Children's Mental Health Week raises awareness of services to help the 1 in 5 children who have a mental health challenge

Mississauga – The first full week of May is Children’s Mental Health Week, a time when children’s mental health agencies and professionals shine a spotlight on the successful, high quality treatments that are available to help the 1 in 5 children and youth who have a mental health disorder.

Signs that a child or youth has a mental health issue may include: worrying constantly, difficulty sleeping, loss of appetite, not doing things the child used to enjoy, lacking energy or motivation, disruptive behaviour, falling grades at school, frequent outbursts of anger, hurting oneself or others, property damage, obsession with weight, frequent mood swings, drinking alcohol/using drugs, and more. If these characteristics are inappropriate for the child’s age, last a long time, are intense, and/or interfere with the child’s and family’s life, mental health treatment may be needed.

For Peel residents, Peel Children’s Centre and Nexus Youth Services help over 5,050 children, youth and their families each year with a range of programs such as counselling, crisis support, a youth drop-in centre, community outreach, day treatment in schools, and residential treatment. The age ranges served are 17 and under for Peel Children’s Centre and 12–24 for Nexus Youth Services.

Detailed information is available at and

“Our agencies work with children, youth and their families in a respectful manner, building on their strengths and creating treatments that are specific to their unique needs,” said Humphrey Mitchell, Executive Director of Nexus Youth Services and Peel Children’s Centre. “All services are free of charge and we are committed to removing barriers to treatment – for instance, by meeting with clients in their home or the community, coordinating with other service providers, using language interpreters, and providing child care during appointments at Peel Children’s Centre.”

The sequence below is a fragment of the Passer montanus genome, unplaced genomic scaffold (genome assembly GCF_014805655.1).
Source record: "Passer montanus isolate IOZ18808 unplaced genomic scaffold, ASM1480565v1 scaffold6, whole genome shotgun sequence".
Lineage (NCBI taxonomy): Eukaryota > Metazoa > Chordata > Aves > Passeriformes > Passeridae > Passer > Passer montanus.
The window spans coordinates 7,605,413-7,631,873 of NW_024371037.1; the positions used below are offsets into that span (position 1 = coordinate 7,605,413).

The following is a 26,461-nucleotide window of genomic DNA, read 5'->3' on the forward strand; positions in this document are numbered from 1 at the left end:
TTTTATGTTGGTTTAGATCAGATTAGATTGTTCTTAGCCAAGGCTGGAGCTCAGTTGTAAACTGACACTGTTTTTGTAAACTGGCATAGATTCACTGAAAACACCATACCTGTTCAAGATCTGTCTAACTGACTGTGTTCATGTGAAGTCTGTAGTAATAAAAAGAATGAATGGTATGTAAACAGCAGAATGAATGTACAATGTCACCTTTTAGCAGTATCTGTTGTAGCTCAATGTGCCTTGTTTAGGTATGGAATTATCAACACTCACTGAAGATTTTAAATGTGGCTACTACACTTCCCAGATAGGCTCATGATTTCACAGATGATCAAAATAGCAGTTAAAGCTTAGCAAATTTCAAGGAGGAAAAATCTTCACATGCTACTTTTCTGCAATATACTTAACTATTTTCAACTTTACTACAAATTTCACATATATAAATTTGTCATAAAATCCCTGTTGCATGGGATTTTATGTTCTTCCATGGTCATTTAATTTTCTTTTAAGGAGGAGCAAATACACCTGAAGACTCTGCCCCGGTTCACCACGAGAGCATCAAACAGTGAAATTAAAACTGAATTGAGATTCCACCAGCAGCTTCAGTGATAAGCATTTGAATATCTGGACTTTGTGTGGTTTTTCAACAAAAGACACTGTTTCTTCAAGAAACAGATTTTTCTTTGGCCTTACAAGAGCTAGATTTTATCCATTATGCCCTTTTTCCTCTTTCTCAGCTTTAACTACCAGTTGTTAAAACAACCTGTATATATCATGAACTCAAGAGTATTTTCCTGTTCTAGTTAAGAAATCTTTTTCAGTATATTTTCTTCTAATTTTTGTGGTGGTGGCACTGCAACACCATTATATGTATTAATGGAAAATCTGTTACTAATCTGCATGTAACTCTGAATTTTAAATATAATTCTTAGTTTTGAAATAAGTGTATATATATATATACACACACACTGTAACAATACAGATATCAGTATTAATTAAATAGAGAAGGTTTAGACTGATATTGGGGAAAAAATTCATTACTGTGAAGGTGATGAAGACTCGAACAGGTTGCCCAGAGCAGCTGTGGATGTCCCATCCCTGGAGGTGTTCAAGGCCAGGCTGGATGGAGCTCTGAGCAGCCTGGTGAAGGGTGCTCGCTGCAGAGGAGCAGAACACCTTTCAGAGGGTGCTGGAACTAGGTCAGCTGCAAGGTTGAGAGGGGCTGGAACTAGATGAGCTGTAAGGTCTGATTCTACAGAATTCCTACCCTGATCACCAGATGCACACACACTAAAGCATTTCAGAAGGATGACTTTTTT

Both agencies recently completed accreditation through Children’s Mental Health Ontario with a score of 98.6%, ensuring that they meet strict standards for quality and accountability.

“Being accredited every four years is part of our commitment to continuous quality improvement so that we provide high quality services for the children, youth and families that we serve,” Mitchell said. “We also measure the outcomes of our treatments to ensure that they are effective.”

Mitchell encourages children, youth and families to call Centralized Intake Services, which provides access to four agencies in Peel Region: Associated Youth Services of Peel, Nexus Youth Services, Peel Children’s Centre and Trillium Health Centre – Child and Adolescent Mental Health Services. “Just call 905-451-4655 and an Intake Worker will help determine which service can best meet your needs,” said Mitchell. “Youth over the age of 12 can make the call themselves.”

Peel Children’s Centre also provides a 24/7/365 mobile Crisis Response Service at 416-410-8615. This phone number is toll-free from anywhere in Peel Region. The Crisis line supports children and youth as well as their parents or other caregivers.

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Media enquiries: Mora Thompson, Manager, Corporate Communications and Development

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